This guest post was written by Jonny Blevins, who is living in China now. He discusses his interpretations of Buddhism in China, the quirks of gender in Buddhism, and how that is represented within the temples…with some zest that only Jonny can bring.
This is what China has been for me. I often don’t interpret feelings and ideas that can be told in words because I am still learning the language. I give my own meaning to most of what I see, hear and feel, as I think most modern Chinese people do as well.
I recently traveled to the Royal Palace of Smecta (皇宫思) and Handan’s Mahayana Jade Buddha Temple, which holds the largest Jade Buddha in China (大成玉佛).
For the sake of the art’s true meaning, and Art Dish, I’ve asked around for the facts, since the Chinese Internet is just as super-oppressive as everyone says. (But Miss Kristen has added some references for you all to follow!)
Before I delve into my experiences at these Buddhist temples, here are some brief facts from the Dept. of Asian Art at the The Metropolitan Museum of Art to get you started:
- In China, two of the most important bodhisattvas are Guanyin, the embodiment of the virtue of compassion, and Wenshu, the personification of profound spiritual wisdom. By the tenth century, both were understood to be able to manifest in a range of forms.
- There is little evidence for widespread production and use of Buddhist images in China until the fourth century, when a divided China, particularly the north, was often under the control of non–Han Chinese individuals from Central Asia.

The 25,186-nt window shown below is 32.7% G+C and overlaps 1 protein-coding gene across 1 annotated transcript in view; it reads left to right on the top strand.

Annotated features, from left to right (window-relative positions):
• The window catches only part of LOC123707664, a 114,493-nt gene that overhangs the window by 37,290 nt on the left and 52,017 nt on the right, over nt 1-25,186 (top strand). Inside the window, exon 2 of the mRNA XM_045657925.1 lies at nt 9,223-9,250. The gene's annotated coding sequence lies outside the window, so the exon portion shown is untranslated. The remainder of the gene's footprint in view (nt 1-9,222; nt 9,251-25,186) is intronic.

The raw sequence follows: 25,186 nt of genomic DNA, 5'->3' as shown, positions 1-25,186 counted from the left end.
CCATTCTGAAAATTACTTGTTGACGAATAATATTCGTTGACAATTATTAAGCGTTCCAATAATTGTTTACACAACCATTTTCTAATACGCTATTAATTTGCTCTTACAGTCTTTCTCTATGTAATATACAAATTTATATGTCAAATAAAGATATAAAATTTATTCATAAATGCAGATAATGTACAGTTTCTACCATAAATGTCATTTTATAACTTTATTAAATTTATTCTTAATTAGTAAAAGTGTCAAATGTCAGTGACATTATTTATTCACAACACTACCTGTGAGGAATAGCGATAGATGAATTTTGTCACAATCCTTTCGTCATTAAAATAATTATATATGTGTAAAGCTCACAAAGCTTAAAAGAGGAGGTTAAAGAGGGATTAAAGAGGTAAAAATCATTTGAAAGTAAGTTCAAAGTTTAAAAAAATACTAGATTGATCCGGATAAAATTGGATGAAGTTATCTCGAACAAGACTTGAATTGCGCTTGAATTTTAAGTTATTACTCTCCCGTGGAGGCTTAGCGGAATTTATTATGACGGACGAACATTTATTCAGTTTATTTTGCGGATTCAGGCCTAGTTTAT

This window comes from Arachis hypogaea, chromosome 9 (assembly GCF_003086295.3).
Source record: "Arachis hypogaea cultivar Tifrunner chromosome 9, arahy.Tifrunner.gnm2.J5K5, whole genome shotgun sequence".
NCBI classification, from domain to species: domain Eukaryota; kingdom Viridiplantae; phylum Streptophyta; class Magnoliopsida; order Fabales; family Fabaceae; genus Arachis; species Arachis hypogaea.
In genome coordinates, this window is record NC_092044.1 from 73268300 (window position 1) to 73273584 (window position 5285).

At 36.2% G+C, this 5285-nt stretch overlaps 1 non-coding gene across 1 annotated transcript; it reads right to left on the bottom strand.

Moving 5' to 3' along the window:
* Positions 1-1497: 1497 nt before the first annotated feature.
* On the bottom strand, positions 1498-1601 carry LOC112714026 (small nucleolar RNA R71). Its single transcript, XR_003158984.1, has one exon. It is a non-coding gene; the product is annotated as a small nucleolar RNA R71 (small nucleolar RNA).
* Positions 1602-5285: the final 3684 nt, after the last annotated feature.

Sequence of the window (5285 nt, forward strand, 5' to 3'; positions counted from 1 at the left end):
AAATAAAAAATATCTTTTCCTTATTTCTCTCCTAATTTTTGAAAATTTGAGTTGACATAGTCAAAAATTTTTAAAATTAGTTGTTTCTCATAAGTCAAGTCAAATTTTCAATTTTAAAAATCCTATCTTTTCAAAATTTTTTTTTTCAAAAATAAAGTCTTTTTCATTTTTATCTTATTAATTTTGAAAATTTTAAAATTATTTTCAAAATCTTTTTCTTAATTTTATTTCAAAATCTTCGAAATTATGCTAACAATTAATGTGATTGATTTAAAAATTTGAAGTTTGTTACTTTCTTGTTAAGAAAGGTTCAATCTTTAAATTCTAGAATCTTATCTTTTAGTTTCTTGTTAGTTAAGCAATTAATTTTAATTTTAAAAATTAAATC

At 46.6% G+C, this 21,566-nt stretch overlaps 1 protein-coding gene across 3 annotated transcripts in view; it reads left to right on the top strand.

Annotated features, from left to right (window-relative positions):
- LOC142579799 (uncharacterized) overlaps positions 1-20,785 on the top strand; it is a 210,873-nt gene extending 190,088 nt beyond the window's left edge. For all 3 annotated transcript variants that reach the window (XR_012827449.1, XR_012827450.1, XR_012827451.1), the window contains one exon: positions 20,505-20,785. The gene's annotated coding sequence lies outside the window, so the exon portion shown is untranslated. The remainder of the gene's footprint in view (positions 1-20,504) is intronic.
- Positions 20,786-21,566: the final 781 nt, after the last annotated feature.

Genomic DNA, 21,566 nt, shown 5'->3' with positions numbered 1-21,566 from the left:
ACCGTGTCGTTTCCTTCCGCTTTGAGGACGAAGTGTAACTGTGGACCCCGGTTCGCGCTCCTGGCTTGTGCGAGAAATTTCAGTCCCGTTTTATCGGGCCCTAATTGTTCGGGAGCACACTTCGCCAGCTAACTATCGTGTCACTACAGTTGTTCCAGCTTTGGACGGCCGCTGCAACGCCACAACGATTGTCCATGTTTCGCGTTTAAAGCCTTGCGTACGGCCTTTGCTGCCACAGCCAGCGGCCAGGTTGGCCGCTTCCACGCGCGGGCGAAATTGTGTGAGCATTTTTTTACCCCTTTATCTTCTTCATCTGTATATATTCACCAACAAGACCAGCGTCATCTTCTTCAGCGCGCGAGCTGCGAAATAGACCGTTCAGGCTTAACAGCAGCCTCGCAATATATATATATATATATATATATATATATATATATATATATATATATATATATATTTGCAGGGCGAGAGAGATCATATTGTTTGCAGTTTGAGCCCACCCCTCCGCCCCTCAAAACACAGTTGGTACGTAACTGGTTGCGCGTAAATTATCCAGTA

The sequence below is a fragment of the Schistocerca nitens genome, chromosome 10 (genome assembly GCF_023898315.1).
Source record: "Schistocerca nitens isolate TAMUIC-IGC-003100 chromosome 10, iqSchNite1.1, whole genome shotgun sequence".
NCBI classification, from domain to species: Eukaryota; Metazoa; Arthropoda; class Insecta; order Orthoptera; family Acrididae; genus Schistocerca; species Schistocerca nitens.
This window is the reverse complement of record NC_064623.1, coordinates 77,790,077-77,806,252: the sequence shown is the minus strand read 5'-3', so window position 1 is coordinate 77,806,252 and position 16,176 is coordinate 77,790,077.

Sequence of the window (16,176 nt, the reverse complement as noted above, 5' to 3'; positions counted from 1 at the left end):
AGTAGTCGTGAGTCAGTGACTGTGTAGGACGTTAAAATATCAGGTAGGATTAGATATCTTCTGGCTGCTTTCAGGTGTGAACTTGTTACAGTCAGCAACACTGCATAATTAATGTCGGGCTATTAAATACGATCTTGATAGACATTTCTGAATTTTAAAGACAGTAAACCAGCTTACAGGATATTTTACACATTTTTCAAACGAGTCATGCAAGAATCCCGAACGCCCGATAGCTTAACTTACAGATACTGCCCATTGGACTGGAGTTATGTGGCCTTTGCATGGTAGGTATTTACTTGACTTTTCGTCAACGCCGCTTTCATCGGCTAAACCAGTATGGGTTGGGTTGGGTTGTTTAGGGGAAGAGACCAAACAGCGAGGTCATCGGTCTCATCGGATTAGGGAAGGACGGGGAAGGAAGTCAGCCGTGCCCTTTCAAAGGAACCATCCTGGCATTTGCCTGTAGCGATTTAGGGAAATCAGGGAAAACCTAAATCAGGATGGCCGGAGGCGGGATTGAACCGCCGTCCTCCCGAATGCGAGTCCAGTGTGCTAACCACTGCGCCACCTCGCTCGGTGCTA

Although most Chinese temples are similar to one another, one way to really understand them is to know their history. From what I can gather, a bodhisattva is a Buddhist that reaches Nirvana, the attainment of total awareness.
As your look through the photos, it’s interesting to note the similarities between style and design of Indian Buddhist art. Although modern style does differ, you can see traces of Indian color and style.
The veins of the room flow with chi and feng shui, as I’ve been told, engaged by statues indicating a great era of Buddhist history. Even still, I can’t read the damned scratches on the wall, or make out why bodhisattva Guanyin, or “The Goddess of Mercy,” is in such a sexy position.
The story goes that Guanyin was a real doll that intended to help those in need, to the point of never sleeping until all others had crossed over to Nirvana. Then a Buddha gave her more arms and heads to handle all the work. Cool.
So, here’s the interesting part about the modern world, or at least, what little I’ve seen of it. To be fair, I can’t exactly call Guanyin or Siddhartha “he” or “she” post-Nirvana.
Gender’s just a limited thing Yujie sentient beings, or non-enlightened people, have to worry about. In other words, only earthly people worry about whether you’re a dude or a betty, not Nirvana-goers.
Ancient men and women both have had long hair, have worn robes, and have done the head wrap thing in order to assimilate in this way. Of course now, as a catalyst of luck and fortune, dudes wear jade Guanyin necklaces and betty’s wear Siddhartha.
Give or take the lack of translation, my friends say women wear Buddha, to help themselves be calm, open-minded, patient and more mechanical. Men wear Guanyin, because it helps them be a less to cruel and violent man. Haha, right, like that would ever happen.